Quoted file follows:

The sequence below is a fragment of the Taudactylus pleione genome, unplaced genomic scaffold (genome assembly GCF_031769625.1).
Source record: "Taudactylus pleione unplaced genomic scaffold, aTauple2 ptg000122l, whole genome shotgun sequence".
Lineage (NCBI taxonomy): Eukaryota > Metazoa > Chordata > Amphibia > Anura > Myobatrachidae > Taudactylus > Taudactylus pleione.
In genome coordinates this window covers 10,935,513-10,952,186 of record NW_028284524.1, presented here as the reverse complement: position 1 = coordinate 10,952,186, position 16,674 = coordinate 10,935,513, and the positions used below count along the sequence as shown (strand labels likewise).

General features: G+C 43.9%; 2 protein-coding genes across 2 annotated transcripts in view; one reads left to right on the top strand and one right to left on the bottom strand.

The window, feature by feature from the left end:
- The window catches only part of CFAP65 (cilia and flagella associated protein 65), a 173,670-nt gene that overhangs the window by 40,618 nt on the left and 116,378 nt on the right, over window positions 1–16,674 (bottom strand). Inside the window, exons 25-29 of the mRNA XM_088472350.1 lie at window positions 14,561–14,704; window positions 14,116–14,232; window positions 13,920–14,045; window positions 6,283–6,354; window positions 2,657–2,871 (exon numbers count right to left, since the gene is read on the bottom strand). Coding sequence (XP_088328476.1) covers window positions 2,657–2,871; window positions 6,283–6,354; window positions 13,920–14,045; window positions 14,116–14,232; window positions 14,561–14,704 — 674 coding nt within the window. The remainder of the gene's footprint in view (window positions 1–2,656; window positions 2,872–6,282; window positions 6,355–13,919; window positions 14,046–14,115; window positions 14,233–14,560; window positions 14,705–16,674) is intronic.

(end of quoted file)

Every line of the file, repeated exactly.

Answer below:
The sequence below is a fragment of the Taudactylus pleione genome, unplaced genomic scaffold (genome assembly GCF_031769625.1).
Source record: "Taudactylus pleione unplaced genomic scaffold, aTauple2 ptg000122l, whole genome shotgun sequence".
Lineage (NCBI taxonomy): Eukaryota > Metazoa > Chordata > Amphibia > Anura > Myobatrachidae > Taudactylus > Taudactylus pleione.
In genome coordinates this window covers 10,935,513-10,952,186 of record NW_028284524.1, presented here as the reverse complement: position 1 = coordinate 10,952,186, position 16,674 = coordinate 10,935,513, and the positions used below count along the sequence as shown (strand labels likewise).

General features: G+C 43.9%; 2 protein-coding genes across 2 annotated transcripts in view; one reads left to right on the top strand and one right to left on the bottom strand.

The window, feature by feature from the left end:
- The window catches only part of CFAP65 (cilia and flagella associated protein 65), a 173,670-nt gene that overhangs the window by 40,618 nt on the left and 116,378 nt on the right, over window positions 1–16,674 (bottom strand). Inside the window, exons 25-29 of the mRNA XM_088472350.1 lie at window positions 14,561–14,704; window positions 14,116–14,232; window positions 13,920–14,045; window positions 6,283–6,354; window positions 2,657–2,871 (exon numbers count right to left, since the gene is read on the bottom strand). Coding sequence (XP_088328476.1) covers window positions 2,657–2,871; window positions 6,283–6,354; window positions 13,920–14,045; window positions 14,116–14,232; window positions 14,561–14,704 — 674 coding nt within the window. The remainder of the gene's footprint in view (window positions 1–2,656; window positions 2,872–6,282; window positions 6,355–13,919; window positions 14,046–14,115; window positions 14,233–14,560; window positions 14,705–16,674) is intronic.